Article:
After scare, stolen radioactive cargo recovered
It was unclear whether the thieves were after the truck, a 2007 Volkswagen Worker, or the cobalt-60, which is extremely dangerous and can kill a person exposed to it directly in a matter of minutes.
The New York Times
What is cobalt-60?
Source: The most common radioactive isotope of the element cobalt, which occurs naturally in various minerals. It is produced for commercial purposes and is a byproduct of nuclear reactors.
Uses: In Tijuana, it was being used to treat cancer, but it can also be used to sterilize medical devices and destroy pathogens and bacteria in food. The isotope is also found in leveling devices and thickness gauges. It’s also used in “industrial radiography,” which means X-raying metal parts for structural flaws.
Dangers: It emits cancer-causing gamma rays, and its effect depends on the level of exposure and whether the material was inhaled, ingested or absorbed through the skin.
Weapon: It also can be used to make a “dirty bomb” paired with conventional explosives to spread radiation over a wide area. Cobalt-60 “fires off just enough radioactivity upfront to kill you (or at least cause serious cancers), but holds onto enough reserves to make wherever the cobalt rain settles inhospitable for future generations,” Slate magazine reports.
Sources: Environmental Protection Agency, Global Post.com, Slate
MEXICO CITY — The theft of a truck carrying radioactive material, the kind used in hospitals and dirty bombs, unnerved Mexico and set off a two-day hunt before the vehicle and its potentially lethal contents were found Wednesday night.
The truck had been taking the material, cobalt-60, from an obsolete radiotherapy machine at a public hospital in Tijuana to a storage repository in central Mexico. It was in a sealed container on the bed of the truck when armed men hijacked the vehicle at a gas station Monday.
It was unclear whether the thieves were after the truck, a 2007 Volkswagen Worker, or the cobalt-60, which is extremely dangerous and can kill a person exposed to it directly in a matter of minutes. The theft prompted the International Atomic Energy Agency, the nuclear monitor of the United Nations, to issue an alert.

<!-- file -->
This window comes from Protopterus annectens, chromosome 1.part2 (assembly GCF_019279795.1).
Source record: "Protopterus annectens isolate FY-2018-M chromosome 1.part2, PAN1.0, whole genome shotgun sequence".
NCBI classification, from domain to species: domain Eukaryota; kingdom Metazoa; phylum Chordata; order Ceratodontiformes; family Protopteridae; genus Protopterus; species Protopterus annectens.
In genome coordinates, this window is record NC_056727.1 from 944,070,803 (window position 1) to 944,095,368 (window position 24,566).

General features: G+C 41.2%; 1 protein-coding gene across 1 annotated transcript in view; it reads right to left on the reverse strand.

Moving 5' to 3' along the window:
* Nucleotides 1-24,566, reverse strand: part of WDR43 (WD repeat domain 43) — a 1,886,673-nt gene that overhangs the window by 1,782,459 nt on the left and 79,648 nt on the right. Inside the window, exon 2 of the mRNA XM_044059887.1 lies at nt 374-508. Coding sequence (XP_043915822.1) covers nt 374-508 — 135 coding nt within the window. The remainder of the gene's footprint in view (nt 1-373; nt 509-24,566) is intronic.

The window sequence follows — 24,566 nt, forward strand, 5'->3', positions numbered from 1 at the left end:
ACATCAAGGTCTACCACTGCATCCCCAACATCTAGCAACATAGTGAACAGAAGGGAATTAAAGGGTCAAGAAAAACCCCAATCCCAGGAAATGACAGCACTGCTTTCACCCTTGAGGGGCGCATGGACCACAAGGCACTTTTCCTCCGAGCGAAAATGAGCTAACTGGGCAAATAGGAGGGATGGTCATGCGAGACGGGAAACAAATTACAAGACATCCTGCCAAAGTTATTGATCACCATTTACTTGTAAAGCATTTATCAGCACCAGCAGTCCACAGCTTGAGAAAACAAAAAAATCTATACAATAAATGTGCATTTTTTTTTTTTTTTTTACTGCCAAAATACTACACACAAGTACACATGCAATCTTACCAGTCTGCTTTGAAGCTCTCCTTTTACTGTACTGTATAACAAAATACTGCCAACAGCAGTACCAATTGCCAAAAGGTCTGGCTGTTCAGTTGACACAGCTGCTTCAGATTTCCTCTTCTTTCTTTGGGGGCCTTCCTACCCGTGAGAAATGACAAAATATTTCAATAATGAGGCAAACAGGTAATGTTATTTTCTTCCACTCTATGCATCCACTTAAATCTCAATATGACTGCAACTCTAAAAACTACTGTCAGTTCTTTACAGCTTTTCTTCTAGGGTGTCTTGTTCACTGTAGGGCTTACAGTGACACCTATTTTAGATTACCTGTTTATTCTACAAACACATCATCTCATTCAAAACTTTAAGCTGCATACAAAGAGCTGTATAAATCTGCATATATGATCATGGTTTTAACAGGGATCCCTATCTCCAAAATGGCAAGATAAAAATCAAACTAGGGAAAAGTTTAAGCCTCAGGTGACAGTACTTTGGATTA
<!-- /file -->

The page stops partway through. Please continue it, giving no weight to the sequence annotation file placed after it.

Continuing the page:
Mardonio Jiménez, a physicist and top-ranking official with Mexico’s nuclear-safety commission, said the thieves had opened the box holding the sealed container, and appeared to have carried it several hundred yards from the truck and opened it.
The only threat was to whoever opened the box and handled the material, which was recovered. “The person or people who took this out are in very great risk of dying,” he said, adding that the normal survival rate would be between one and three days.
He said there was no word so far of anyone reporting to area hospitals with radiation exposure. He said those who were exposed could not contaminate others.
A wide area of Hueypoxtla, a town 40 miles north of Mexico City where the truck was found, has been cordoned off but Jiménez said there was no immediate public-health threat.
The episode raised concerns about securing discarded nuclear material. It was unclear what, if any, security precautions had been taken in transporting the material, but truck hijackings are common in Mexico and terrorists are known to be interested in cobalt-60.
A U.S. military official said that, while the Pentagon was monitoring the Mexico situation closely, the theft did not appear to be connected to terrorist activity.
The material is one of the ingredients commonly cited as a possible component of a dirty bomb, a combination of explosives and radioactive material.
Counterterrorism officials have said such weapons are far more useful in spreading panic than in harming people. Just scattering a radioactive isotope in a densely populated area would have the same effect, but the person delivering the isotope would probably receive a large dose.
After the Sept. 11 attacks, the United States made an effort to ensure that cobalt-60 and other isotopes commonly used in medicine and industry were better protected against theft.
The authorities in Mexico said the truck left Tijuana on Nov. 28 en route to a repository 30 miles northeast of Mexico City. When it stopped at a gas station, two armed men ordered the driver out of the truck, tied him up and made off with the truck.
It was not the first time a dangerous cargo such as cobalt-60 had been seized by outlaws in Mexico or raised public-health alarms. In the 1980s, discarded cobalt-60 in Ciudad Juárez near the U.S. border was found to have been used in making reinforcing rods for construction, causing an international health scare.
Material from The Associated Press is included in this report.